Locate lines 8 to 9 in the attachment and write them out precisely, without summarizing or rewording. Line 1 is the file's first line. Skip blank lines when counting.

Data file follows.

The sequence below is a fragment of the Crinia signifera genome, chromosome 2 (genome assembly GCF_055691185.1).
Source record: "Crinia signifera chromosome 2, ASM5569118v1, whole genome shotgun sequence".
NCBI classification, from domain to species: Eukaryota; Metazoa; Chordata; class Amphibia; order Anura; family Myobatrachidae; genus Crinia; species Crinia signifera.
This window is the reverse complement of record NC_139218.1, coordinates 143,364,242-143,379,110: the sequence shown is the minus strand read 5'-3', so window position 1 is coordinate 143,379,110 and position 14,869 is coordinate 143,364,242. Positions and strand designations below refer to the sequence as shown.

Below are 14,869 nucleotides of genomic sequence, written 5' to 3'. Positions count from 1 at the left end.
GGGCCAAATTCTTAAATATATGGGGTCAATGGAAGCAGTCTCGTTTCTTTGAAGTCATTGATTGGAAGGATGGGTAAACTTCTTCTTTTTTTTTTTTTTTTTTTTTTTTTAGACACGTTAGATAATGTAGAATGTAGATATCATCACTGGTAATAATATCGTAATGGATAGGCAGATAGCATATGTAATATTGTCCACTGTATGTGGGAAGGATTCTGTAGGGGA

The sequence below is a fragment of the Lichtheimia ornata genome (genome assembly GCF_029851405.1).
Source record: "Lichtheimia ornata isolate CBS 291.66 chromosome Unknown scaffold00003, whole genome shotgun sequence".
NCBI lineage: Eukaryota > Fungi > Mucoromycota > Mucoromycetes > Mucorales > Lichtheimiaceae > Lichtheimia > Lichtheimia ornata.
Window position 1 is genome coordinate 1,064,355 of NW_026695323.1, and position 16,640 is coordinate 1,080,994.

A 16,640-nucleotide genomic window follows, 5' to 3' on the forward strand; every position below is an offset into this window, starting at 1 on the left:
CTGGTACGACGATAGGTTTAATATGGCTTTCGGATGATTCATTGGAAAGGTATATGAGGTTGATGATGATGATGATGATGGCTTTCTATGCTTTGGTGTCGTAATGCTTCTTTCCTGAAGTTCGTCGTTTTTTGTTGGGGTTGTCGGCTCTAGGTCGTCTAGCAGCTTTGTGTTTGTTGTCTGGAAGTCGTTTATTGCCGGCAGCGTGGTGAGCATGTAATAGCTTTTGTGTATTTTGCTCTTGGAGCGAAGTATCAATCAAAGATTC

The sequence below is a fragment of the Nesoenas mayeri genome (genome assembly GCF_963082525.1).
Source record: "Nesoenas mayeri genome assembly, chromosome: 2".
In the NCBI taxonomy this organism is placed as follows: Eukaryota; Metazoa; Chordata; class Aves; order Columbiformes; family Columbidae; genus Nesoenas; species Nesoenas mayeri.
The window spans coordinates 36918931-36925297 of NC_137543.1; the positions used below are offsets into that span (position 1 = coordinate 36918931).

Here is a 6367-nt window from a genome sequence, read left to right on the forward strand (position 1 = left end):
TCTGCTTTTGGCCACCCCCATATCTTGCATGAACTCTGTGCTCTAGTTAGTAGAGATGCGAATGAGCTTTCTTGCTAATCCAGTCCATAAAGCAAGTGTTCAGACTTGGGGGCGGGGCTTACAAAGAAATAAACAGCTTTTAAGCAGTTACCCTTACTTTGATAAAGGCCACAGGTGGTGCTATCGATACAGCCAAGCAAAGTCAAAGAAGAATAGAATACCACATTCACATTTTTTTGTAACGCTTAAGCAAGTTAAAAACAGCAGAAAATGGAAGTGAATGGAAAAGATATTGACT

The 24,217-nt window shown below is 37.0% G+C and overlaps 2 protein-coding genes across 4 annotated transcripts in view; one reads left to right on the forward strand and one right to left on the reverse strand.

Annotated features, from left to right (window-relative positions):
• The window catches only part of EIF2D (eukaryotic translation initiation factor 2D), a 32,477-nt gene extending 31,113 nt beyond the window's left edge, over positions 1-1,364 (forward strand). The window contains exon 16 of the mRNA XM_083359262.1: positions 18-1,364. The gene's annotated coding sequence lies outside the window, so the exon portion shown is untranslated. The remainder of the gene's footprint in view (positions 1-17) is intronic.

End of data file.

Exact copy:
Source record: "Lichtheimia ornata isolate CBS 291.66 chromosome Unknown scaffold00003, whole genome shotgun sequence".
NCBI lineage: Eukaryota > Fungi > Mucoromycota > Mucoromycetes > Mucorales > Lichtheimiaceae > Lichtheimia > Lichtheimia ornata.